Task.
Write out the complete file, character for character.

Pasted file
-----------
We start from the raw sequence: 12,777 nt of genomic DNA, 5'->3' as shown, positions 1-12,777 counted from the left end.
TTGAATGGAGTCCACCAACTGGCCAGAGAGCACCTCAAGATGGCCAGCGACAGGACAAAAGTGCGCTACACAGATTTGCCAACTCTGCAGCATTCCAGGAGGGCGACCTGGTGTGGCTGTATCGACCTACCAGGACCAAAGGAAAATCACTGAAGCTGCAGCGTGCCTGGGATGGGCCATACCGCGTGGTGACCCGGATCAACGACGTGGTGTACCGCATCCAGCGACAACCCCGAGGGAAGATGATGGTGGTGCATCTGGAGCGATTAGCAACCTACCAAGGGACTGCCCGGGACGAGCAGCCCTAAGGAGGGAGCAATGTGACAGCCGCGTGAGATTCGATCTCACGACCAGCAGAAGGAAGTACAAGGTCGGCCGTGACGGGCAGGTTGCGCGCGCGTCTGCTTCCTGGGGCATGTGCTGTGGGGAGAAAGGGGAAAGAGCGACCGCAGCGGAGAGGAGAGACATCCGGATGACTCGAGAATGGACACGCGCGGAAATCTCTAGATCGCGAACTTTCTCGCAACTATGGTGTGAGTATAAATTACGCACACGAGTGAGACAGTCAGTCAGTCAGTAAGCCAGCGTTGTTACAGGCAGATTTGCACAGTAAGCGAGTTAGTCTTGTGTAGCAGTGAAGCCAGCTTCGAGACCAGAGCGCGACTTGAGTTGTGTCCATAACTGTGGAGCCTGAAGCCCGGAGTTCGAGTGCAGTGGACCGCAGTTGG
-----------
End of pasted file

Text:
We start from the raw sequence: 12,777 nt of genomic DNA, 5'->3' as shown, positions 1-12,777 counted from the left end.
TTGAATGGAGTCCACCAACTGGCCAGAGAGCACCTCAAGATGGCCAGCGACAGGACAAAAGTGCGCTACACAGATTTGCCAACTCTGCAGCATTCCAGGAGGGCGACCTGGTGTGGCTGTATCGACCTACCAGGACCAAAGGAAAATCACTGAAGCTGCAGCGTGCCTGGGATGGGCCATACCGCGTGGTGACCCGGATCAACGACGTGGTGTACCGCATCCAGCGACAACCCCGAGGGAAGATGATGGTGGTGCATCTGGAGCGATTAGCAACCTACCAAGGGACTGCCCGGGACGAGCAGCCCTAAGGAGGGAGCAATGTGACAGCCGCGTGAGATTCGATCTCACGACCAGCAGAAGGAAGTACAAGGTCGGCCGTGACGGGCAGGTTGCGCGCGCGTCTGCTTCCTGGGGCATGTGCTGTGGGGAGAAAGGGGAAAGAGCGACCGCAGCGGAGAGGAGAGACATCCGGATGACTCGAGAATGGACACGCGCGGAAATCTCTAGATCGCGAACTTTCTCGCAACTATGGTGTGAGTATAAATTACGCACACGAGTGAGACAGTCAGTCAGTCAGTAAGCCAGCGTTGTTACAGGCAGATTTGCACAGTAAGCGAGTTAGTCTTGTGTAGCAGTGAAGCCAGCTTCGAGACCAGAGCGCGACTTGAGTTGTGTCCATAACTGTGGAGCCTGAAGCCCGGAGTTCGAGTGCAGTGGACCGCAGTTGG